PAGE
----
Wednesday, November 30, 2022
Nov. 30, 2022

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Gardening with Allen: Still time to plant many things


I intended to do more landscape improvements this spring and summer. Is it too late for me to plant anything?

Although there is not much selection in the fall at big-box stores, full-service nurseries and garden stores have a full selection of plants now. Planting container plants now will be just as good as in spring, as long as you water the new plants frequently until they have established their roots.

Large selections of perennial flowers, ornamental grasses, ground covers, hostas, hydrangeas, shrub roses, camellias, dwarf crape myrtle, dahlias, heuchera and herb plants are available. On a recent visit to a garden store, I found a larger selection of blooming hydrangeas than at any time of year. There were large tree-form varieties in full bloom, hydrangeas with pointed white panicle flowers that turn deep pink, varieties that are repeat blooming.

Lagerstromia or crape myrtle is normally a small tree that blooms in late summer. There was a selection of dwarf shrub varieties in lavender, red, pink and other colors, many budded and in bloom, ranging in mature height from 3 to 10 feet.

Also available are shrub roses in bloom that are resistant to diseases such as black spot and do not need repeated spraying. Ornamental grasses provide a low-maintenance way to add a lot of beauty to the landscape. This is the time when you can see ornamental grasses at full size and bloom so you can select just the right ones for your needs.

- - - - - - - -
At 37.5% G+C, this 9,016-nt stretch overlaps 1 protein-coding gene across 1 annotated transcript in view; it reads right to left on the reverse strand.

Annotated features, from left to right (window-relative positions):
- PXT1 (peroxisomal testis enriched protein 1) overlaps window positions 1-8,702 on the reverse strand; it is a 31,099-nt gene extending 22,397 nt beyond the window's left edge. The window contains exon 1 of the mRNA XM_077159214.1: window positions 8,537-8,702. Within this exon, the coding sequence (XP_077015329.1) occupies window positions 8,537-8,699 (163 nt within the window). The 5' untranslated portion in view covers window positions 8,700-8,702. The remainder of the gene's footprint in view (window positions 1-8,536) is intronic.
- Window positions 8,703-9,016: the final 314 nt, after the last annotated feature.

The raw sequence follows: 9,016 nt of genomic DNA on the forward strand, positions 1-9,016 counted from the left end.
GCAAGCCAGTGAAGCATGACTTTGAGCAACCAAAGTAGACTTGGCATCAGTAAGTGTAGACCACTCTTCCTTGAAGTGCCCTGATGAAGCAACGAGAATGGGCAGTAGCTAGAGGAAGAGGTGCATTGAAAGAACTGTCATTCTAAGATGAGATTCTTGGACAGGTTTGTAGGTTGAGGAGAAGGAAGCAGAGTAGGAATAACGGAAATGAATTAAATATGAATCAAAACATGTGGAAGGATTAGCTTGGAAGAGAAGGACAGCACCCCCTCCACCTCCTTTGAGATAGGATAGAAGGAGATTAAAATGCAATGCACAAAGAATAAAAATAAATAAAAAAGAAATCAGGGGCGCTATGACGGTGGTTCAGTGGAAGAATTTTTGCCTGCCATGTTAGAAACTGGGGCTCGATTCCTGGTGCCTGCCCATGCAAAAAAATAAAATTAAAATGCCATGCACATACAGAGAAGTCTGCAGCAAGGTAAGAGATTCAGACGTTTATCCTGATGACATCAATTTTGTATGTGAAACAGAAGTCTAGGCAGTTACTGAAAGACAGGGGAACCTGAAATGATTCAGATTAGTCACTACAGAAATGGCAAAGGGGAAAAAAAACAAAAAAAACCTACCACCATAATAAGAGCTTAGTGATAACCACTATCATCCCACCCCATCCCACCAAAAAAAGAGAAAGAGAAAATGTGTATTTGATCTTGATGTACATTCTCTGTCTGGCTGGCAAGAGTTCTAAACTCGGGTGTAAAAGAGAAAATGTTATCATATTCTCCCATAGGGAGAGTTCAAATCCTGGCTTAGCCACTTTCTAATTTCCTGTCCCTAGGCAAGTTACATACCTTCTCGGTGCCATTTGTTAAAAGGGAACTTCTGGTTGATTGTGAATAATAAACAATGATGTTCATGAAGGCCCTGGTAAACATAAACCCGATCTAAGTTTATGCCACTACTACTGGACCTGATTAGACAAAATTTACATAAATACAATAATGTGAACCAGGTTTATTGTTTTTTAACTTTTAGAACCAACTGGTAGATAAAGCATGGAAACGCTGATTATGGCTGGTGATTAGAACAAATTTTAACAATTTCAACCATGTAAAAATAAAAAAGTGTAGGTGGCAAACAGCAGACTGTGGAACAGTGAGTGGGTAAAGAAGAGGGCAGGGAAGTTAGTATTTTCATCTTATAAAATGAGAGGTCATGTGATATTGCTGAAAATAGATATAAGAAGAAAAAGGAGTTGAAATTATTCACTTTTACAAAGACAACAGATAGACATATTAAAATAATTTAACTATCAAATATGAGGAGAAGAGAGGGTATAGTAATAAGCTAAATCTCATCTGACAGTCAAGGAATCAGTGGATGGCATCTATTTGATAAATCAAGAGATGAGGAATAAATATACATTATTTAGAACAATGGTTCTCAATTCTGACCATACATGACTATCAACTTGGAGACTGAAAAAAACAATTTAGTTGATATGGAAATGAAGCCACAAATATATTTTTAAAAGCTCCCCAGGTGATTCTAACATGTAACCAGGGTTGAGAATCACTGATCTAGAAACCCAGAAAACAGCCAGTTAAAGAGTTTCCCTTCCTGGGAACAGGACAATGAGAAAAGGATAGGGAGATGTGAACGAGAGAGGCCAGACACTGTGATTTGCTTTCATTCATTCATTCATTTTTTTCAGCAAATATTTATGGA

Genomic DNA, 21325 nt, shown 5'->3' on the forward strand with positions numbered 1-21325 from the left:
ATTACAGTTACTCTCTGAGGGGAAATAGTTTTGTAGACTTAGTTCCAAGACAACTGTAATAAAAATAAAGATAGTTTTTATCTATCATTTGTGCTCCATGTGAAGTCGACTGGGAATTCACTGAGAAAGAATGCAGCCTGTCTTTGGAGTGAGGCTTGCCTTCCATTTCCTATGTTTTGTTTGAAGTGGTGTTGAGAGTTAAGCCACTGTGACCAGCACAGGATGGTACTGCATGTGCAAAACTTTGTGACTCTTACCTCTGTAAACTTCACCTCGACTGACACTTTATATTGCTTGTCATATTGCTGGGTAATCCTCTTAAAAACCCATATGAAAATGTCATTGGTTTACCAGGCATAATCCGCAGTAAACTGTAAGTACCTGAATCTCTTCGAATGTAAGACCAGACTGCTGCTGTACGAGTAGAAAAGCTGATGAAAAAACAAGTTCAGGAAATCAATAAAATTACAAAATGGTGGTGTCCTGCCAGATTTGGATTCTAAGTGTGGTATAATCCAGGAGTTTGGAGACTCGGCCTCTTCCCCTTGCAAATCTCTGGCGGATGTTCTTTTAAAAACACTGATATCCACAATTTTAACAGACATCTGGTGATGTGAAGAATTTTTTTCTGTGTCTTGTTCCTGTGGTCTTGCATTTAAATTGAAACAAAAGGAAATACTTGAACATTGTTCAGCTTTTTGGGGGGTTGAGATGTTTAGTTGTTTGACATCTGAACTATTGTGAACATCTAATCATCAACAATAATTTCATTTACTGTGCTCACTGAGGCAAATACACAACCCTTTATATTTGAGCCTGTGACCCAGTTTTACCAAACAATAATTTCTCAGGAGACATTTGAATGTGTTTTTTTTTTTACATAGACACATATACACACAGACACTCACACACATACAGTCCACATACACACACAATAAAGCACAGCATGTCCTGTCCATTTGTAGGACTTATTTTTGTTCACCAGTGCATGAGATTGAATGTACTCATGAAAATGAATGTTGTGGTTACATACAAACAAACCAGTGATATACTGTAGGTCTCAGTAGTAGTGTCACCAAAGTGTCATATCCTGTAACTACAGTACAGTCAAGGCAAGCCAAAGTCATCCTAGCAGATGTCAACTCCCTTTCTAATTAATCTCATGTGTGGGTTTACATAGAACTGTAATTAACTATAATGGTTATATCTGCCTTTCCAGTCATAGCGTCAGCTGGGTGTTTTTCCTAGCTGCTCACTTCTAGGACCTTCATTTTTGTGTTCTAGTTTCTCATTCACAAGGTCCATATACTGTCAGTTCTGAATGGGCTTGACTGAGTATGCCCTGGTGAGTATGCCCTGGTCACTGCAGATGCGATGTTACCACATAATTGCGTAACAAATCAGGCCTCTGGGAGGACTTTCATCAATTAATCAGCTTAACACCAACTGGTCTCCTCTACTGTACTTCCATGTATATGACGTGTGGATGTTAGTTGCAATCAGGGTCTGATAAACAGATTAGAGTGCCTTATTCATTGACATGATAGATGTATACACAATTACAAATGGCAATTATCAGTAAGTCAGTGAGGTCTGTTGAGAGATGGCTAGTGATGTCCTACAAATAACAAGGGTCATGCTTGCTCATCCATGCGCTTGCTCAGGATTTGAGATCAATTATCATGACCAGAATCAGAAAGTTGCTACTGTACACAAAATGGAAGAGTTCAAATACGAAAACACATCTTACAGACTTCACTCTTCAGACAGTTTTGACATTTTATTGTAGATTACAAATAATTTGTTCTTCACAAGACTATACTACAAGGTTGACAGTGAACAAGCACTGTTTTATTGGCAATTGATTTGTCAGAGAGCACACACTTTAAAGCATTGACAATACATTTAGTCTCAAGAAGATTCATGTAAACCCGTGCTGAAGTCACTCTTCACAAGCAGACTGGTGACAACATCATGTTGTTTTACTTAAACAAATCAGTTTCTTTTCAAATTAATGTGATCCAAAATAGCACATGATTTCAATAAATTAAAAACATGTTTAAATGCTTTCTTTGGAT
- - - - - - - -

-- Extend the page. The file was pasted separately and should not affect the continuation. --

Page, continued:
Dahlias and other plants in bud and bloom will provide instant color to the landscape. Now is a great time to plant chrysanthemums and fall asters to add color clear into the fall. Heuchera grows in shady areas and maintains its colorful leaves through most of the winter.

During hot weather, newly planted plants need daily watering for the first week and twice-weekly watering for the first month. Apply enough water so it reaches the full depth of the root system.

Rapidly maturing vegetables such as green onions, spinach, lettuce, radish, beets, kale and collards can be planted now for harvest in September and October. All of these are hardy to winter temperatures and can be planted in September for harvest early next spring. Turnip and carrot seeds can be planted now for late-fall or winter harvest. Fall is the right time to plant garlic.

I have found it helpful to cover seeds with vermiculite, peat moss or bark dust when planting during hot weather. The mulch keeps the soil from crusting and holds additional moisture near the germinating seeds. Seeds should be watered every day for the first two weeks.

Territorial Seed Company has a catalog especially for fall and winter vegetables. You can view the catalog online or have a printed copy sent to you from

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